Consider what we know about Ark Encounter’s attendance. The Creationist theme park doesn’t release official attendance numbers, nor do they have to, but based on public records, we still know quite a bit.
Like when it comes to ticket-paying customers, the Ark is selling fewer tickets now compared to the same time period a year ago. They sold fewer tickets this September than last September, and the disparity appears to be growing with each passing month.
Whenever we report those numbers, we include a caveat: Those are paying customers. Some people get in for free (like toddlers). Some pay for lifetime passes and don’t have to pay for a ticket the next time around. How many people do that? Who knows.
But Ken Ham insists that the hidden numbers make the attendance figures look better than usual. In a piece published in the Lexington Herald Leader, he says the attendance “numbers are strong and getting stronger.”
It’s important that readers ignore what many in the media (plus bloggers) have falsely claimed — that 862,000 is the total number of people who actually visited the Ark in its second year.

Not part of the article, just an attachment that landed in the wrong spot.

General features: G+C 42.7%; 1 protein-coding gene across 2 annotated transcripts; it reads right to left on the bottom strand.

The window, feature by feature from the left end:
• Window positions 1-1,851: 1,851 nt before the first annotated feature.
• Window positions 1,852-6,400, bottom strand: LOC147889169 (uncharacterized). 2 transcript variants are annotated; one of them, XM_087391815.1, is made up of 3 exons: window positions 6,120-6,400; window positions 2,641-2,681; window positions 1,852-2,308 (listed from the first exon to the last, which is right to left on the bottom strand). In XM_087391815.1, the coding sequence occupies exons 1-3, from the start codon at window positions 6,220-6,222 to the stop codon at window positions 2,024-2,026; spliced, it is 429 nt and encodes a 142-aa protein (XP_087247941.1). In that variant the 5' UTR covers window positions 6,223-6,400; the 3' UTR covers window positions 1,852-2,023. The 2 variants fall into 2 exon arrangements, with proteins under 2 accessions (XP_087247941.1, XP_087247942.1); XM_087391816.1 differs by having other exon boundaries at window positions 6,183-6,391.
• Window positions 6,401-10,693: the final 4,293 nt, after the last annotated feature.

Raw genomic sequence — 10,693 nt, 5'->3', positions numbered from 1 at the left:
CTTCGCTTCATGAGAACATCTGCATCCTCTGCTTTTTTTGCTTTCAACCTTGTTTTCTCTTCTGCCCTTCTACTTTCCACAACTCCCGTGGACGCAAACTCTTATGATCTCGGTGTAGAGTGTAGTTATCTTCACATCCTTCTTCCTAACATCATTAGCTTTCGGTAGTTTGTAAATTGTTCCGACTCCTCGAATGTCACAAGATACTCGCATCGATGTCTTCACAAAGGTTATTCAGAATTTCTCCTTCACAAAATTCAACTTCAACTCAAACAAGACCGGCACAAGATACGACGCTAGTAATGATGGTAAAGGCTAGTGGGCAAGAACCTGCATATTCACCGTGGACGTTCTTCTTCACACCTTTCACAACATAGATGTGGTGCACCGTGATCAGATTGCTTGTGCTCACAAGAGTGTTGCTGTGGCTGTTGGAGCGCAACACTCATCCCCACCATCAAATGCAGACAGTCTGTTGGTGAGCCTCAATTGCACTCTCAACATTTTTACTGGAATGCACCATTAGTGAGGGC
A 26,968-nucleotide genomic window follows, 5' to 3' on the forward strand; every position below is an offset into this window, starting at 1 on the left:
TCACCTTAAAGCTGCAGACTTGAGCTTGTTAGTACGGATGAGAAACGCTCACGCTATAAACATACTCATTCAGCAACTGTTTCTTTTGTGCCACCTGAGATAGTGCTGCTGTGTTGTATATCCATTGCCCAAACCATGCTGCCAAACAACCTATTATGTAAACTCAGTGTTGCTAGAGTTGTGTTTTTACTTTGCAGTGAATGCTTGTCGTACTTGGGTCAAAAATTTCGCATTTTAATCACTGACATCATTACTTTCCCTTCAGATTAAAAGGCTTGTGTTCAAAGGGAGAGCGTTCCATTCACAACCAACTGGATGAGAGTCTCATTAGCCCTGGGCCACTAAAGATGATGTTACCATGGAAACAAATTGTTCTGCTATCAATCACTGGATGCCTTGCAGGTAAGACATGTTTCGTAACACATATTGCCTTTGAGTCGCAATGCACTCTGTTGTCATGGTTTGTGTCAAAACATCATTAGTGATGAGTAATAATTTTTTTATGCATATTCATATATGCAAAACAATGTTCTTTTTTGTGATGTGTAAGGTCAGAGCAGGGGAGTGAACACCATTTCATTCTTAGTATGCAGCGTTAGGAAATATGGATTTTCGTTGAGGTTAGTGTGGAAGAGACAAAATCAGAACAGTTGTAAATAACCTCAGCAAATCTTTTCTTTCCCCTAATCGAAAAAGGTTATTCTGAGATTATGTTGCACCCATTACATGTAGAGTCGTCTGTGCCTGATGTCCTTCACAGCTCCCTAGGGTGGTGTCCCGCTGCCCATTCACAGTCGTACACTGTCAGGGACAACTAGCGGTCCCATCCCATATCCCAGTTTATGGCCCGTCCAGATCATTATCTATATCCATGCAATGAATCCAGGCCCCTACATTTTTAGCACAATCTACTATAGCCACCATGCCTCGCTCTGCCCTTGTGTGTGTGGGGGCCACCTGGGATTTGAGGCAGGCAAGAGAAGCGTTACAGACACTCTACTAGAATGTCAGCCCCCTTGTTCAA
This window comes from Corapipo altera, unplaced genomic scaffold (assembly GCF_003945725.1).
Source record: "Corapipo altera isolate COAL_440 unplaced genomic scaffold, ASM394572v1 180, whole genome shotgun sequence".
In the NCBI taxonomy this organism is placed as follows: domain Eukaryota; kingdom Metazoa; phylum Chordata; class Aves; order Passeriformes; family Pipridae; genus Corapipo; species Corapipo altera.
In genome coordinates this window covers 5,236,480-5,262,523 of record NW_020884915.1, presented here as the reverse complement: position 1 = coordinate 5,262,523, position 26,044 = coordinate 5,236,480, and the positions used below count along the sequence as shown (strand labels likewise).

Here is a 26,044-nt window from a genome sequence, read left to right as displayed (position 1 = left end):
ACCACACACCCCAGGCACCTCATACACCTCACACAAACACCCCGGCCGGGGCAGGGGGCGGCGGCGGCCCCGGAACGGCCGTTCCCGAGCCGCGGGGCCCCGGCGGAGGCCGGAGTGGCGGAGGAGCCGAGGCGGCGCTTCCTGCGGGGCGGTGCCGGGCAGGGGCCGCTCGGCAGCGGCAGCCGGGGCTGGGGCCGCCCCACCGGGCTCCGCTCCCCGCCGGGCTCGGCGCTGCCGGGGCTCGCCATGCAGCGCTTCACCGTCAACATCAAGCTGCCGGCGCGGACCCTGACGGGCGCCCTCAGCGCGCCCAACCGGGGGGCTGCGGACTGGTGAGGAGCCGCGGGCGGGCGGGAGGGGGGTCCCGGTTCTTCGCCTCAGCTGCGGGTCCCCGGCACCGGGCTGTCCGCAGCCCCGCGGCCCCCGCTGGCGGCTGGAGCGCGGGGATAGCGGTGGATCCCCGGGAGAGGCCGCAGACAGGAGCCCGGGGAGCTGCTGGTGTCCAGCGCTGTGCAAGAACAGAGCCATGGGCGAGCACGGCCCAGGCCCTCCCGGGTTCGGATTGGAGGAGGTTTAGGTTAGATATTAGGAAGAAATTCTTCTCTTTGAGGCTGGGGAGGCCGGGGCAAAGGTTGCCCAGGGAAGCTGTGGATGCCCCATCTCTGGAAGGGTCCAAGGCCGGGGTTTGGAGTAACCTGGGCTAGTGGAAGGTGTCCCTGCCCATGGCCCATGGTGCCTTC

First, that’s an impressive number on the face of it, even though it is not accurate. That 862,000 figure was released by Williamstown as the city reports the amount of safety tax collected from each paid ticket at the Ark.
While there are no public records of the Ark’s true total attendance a reporter can access, I can confirm that the Creation Museum (2007 opening) and the Ark Encounter (a July 2016 launch) have welcomed well over 6 million paid visitors.
Now, if the Ark is supposedly struggling, how could we build a new $20 million multi-purpose center, seating 2,500 people (opening in a few months), and greatly expand our zoo?
At least on this site, we said that the 862,000 customers did not include those who got in for free. But we also pointed out that the city of Williamstown had to cut its initial budget projections almost in half because the Ark wasn’t drawing in the number of people they expected. Some of that attendance inflation came from Ham himself, since he routinely says more people will visit the Ark than actually do.
If he’s so fed up with people misreporting the number he provides the city, then he should release the total attendance, month by month, so there’s no ambiguity. He has good reason to do it, too, since he says the “misinformation” may be hurting local businesses:
Actually, misinformation spread by the media could be counterproductive for Williamstown, as potential investors could shy away from building much-needed hotels, restaurants, etc.
No one’s spreading wrong information on purpose. We’re reporting on the numbers Ark Encounter provides the city. It turns out the truth is bad for business. That’s never a good sign for a business that’s built on a lie.
(Thanks to Dan for the link)